Not So Black and White: Unpacking Race and History through Bilingual Poetry Reading

Tiffany Vo, Contributing Writer

On September 18, Dominican poet Leonardo Nin came to Clark University as a guest speaker to present a “bilingual reading” from his book Poemas en blanco y negro or Poems in Black and White

Nin is one of the leading voices of the Dominican Diaspora Literature Movement, exploring themes like Afro-Caribbean identity, social justice, and being an exile. He graduated from Harvard University with a master’s degree in anthropology and has published numerous bodies of work since 2003. 

In 2017, Nin received the Dominican National Prize for Young Writers along with other recognitions such as having work showcased in national and international literary magazines as well as in anthologies. He is currently working on a novel based on Albizu Campos, a leading figure in Puerto Rico’s independence movement. Nin’s writings show his commitment to social justice and criticism of all forms of oppression happening in the United States and Latin America.

From the event’s title, it could be initially inferred that Nin was going switch between reading in English and Spanish. However, as the reading continued, it became an interactive experience as Nin read his poems in Spanish, the audience listened to the translation, and then students could share how the poems impacted and connected with their own lives. He prefaced the bilingual nature of his work by saying, “It’s what I draw from. I’m a linguist by training… language is a very powerful tool – a tool that transcends culture, race, color – and can create great emotions, great feelings, and a great sense of comradery.”

Nin also reflected on the strength of language not only as a means of expression, but also as a way of understanding race and history. He spoke of the value of understanding that race is a crucial element of recognizing Dominican history. “Having language as my only tool to express myself and expressing when I cry, I use Poemas en blanco y negro as a way to tell Dominicans that we are a product of history and that history was a mixture of races.”

Poetry has also been an important way for Nin to represent and honor the African roots of many Latin American and Caribbean countries. “I decided to use poetry because many African groups brought to the region their use of music and rhythm… I was trying to use them as a healing [form of] music… trying to tell Dominicans that this is our history—it’s the same as the Haitians today, they are unwelcome when they have the same right to be here.”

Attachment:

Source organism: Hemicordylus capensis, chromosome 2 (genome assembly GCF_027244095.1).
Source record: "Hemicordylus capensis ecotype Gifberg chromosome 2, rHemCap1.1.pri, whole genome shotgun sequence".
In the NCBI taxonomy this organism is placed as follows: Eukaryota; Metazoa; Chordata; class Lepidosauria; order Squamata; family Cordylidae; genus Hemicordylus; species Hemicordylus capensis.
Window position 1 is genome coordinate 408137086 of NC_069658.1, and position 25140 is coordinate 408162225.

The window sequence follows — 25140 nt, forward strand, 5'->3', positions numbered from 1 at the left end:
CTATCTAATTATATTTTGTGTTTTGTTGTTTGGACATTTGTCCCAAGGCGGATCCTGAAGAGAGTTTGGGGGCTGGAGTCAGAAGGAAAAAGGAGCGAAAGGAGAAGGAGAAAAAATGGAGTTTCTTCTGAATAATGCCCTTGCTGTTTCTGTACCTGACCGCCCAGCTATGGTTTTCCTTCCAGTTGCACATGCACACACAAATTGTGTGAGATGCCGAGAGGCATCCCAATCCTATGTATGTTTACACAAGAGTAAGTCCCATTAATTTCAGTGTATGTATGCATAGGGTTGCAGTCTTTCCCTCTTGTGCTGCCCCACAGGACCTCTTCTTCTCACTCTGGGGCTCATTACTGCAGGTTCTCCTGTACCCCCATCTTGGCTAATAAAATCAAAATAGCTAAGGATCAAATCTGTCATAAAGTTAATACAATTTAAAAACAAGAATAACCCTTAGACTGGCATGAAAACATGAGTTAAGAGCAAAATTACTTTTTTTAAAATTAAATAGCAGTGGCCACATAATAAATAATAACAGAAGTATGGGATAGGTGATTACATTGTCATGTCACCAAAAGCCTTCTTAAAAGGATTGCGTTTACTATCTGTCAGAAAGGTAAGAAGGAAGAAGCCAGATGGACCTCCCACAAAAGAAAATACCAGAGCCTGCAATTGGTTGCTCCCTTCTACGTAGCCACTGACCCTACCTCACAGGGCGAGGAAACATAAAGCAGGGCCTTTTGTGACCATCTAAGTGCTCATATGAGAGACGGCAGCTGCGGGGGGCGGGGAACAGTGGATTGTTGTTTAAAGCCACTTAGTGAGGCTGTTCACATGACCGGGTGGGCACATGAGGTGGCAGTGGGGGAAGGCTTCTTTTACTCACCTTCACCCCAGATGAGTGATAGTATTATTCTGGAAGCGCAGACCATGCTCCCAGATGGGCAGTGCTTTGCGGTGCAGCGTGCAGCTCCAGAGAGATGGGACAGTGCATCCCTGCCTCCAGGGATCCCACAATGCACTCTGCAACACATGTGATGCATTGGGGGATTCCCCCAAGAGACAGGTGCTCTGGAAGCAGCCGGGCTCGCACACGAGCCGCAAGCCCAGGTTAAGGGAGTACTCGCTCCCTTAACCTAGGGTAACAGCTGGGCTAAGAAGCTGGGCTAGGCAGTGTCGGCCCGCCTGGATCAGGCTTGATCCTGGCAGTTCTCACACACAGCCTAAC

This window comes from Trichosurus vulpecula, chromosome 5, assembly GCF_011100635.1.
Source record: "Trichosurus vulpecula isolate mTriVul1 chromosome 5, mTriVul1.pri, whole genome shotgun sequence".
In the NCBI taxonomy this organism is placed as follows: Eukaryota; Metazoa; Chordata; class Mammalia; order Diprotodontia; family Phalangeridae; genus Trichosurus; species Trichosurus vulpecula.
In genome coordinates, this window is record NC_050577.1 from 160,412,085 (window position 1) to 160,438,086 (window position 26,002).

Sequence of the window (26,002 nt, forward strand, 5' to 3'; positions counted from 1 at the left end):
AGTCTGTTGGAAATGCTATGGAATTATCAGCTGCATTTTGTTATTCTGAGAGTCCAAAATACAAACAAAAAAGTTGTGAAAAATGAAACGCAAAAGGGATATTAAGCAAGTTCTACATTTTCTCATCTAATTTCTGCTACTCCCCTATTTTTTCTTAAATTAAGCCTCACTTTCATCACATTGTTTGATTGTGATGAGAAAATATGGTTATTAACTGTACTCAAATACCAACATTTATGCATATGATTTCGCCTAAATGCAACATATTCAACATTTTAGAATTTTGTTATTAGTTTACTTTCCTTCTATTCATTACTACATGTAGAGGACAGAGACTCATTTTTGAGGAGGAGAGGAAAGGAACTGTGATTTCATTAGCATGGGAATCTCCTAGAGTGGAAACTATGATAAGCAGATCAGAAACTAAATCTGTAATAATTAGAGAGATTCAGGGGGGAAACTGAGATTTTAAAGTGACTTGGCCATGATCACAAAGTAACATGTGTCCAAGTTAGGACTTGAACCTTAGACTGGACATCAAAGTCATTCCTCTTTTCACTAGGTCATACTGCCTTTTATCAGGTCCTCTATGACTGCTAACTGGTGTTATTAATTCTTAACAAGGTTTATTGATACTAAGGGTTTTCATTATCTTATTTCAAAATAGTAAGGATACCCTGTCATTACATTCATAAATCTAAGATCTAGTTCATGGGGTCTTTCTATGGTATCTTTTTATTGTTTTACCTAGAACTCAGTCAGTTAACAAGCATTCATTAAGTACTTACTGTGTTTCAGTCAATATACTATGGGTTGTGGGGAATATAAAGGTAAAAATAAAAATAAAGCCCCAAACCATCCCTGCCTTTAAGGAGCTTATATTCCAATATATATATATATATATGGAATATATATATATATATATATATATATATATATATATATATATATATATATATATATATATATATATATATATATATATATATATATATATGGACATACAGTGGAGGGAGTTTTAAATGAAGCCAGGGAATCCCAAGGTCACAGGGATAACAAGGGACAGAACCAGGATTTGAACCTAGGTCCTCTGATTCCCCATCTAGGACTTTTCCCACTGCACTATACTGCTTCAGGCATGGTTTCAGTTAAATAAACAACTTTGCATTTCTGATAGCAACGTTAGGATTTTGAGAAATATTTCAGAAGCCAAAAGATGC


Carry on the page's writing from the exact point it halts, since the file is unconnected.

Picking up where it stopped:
Delving further into tensions among groups like Dominicans and Haitians, Nin continued by saying that “as a society, we have the tendency of inventing ‘the other’ to transmit our own fears, our own demons, our own hatred to put into somebody because our own survival instinct as a species is to tell ourselves that we are perfect and to blame somebody else. That creates fear that later on transcends in history and becomes the product of events such as the Holocaust… I look at the events happening around the world and in the Dominican Republic and question why we haven’t learned our lesson.”

Not only was Nin’s reading and personal message powerful, but the interaction of the audience also felt impactful. People seemed very willing and open to having conversations about conflicting experiences from diverse cultures, and were able to laugh and find understanding despite some difficult topics.

I don’t know a lot of Spanish and the thought of attending this reading was overwhelming at first. However, it is experiences like this that make us aware of what is happening outside our own worldview. It was a pleasant surprise to see how our comfort zones expanded, even if it was by only a little bit.